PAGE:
Pedestrian Injuries in Florida
Pedestrian-involved motor vehicle crashes can result in significant injuries. Learn how dangerous they can be and what Florida law says about the responsibilities of drivers and pedestrians.
BackgroundIn a 2015 study, the U.S. Department of Transportation estimated there were almost 70,000 pedestrians injured in motor vehicle crashes in the US, resulting in almost 5400 pedestrians killed. The same study also showed a disturbing trend, an increase in pedestrian fatalities as a percentage in pedestrian-involved crashes - meaning that as a percentage, more pedestrians are killed by motor vehicles crashes.
Florida has been one of the more dangerous states to drive if you are a pedestrian. A recent analysis revealed the metro area from Kissimmee-Orlando-Sanford near the top of the most dangerous places to walk. In 2016 alone, Florida saw over 9,000 pedestrian involved crashes which resulted in over 650 fatalities. Even in non-fatal pedestrian crashes, pedestrians can suffer serious physical injury including
* Traumatic Brain Injury (TBI)
* Spinal Cord Injury
* Loss Of Body Part
* Broken Bones
* Torn Ligaments
* Severe Scarring
* Injuries Requiring Surgical Repair
With so much interaction between pedestrians and motor vehicles, many people often forget both drivers and pedestrians have duties to each other in order to avoid these dangerous collisions. Florida Statute 316.310 outlines duties of pedestrians and drivers while utilizing Florida*s roadways. Some of those duties are outlined below:
Florida Statutes Regarding Driver's Duties to PedestriansFlorida Statute 316.310(7)(a): The driver of a vehicle at an intersection that has a traffic control signal in place shall stop before entering the crosswalk and remain stopped to allow a pedestrian, with a permitted signal, to cross a roadway when the pedestrian is in the crosswalk or steps into the crosswalk and is upon the half of the roadway upon which the vehicle is traveling or when the pedestrian is approaching so closely from the opposite half of the roadway as to be in danger.
Florida Statute 316.310(7)(b): The driver of a vehicle at any crosswalk where signage so indicates shall stop and remain stopped to allow a pedestrian to cross a roadway when the pedestrian is in the crosswalk or steps into the crosswalk and is upon the half of the roadway upon which the vehicle is traveling or when the pedestrian is approaching so closely from the opposite half of the roadway as to be in danger.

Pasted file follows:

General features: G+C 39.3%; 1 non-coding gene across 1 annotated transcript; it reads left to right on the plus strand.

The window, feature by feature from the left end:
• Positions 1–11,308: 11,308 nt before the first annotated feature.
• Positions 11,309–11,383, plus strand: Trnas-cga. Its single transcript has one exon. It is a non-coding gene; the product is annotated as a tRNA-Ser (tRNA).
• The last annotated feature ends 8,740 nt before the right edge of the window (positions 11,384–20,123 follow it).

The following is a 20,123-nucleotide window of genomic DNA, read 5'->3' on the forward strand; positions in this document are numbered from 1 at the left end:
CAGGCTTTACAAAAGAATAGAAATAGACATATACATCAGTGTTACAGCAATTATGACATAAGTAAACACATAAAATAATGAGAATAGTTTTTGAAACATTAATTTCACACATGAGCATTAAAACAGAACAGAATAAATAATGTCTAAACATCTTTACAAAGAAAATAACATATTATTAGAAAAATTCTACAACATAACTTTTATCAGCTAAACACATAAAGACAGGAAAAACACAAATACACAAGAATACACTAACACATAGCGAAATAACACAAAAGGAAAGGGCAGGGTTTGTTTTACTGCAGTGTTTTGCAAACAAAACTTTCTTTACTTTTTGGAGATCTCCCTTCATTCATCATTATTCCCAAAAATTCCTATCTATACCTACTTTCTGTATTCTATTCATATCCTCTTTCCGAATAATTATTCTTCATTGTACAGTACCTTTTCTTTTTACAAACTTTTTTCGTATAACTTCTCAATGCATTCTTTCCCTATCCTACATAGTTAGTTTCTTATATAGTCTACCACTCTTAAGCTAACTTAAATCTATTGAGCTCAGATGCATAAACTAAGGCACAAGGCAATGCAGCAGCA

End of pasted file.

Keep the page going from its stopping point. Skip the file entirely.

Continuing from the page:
Florida Statute 316.310(7)(c): When traffic control signals are not in place or in operation and there is no signage indicating otherwise, the driver of a vehicle shall yield the right-of-way, slowing down or stopping if need be to so yield, to a pedestrian crossing the roadway within a crosswalk when the pedestrian is upon the half of the roadway upon which the vehicle is traveling or when the pedestrian is approaching so closely from the opposite half of the roadway as to be in danger. Any pedestrian crossing a roadway at a point where a pedestrian tunnel or overhead pedestrian crossing has been provided shall yield the right-of-way to all vehicles upon the roadway.
Florida Statute 316.310(15): Notwithstanding other provisions of this chapter, every driver of a vehicle shall exercise due care to avoid colliding with any pedestrian or any person propelling a human-powered vehicle and give warning when necessary and exercise proper precaution upon observing any child or any obviously confused or incapacitated person.
Florida Statutes Regarding Pedestrian DutiesFlorida Statute 316.310(3): Where sidewalks are provided, no pedestrian shall, unless required by other circumstances, walk along and upon the portion of the roadway paved for vehicular traffic.
Florida Statute 316.310(4): Where sidewalks are not provided, any pedestrian walking along and upon a highway shall, when practicable, walk only on the shoulder of the left side of the roadway in relation to the pedestrian*s direction of travel, facing traffic which may approach from the opposite direction.
Florida Statute 316.310(5): No person shall stand in the portion of a roadway paved for vehicle traffic for the purpose of soliciting a ride, employment or business from the occupant of any vehicle.
Florida Statute 316.310(10): No pedestrian crossing a roadway at any point other than within a marked crosswalk or within an unmarked crosswalk at an intersection shall yield the right-of-way to all vehicles upon the roadway.
Florida Statute 316.310(11): Between adjacent intersections at which traffic control signals are in operation, pedestrians shall not cross at any place except in a marked crosswalk.
Florida Statute 316.310(12): No pedestrian shall, except in a marked crosswalk, cross a roadway at any other place than by a route at right angles to the curb or by the shortest route to the opposite curb.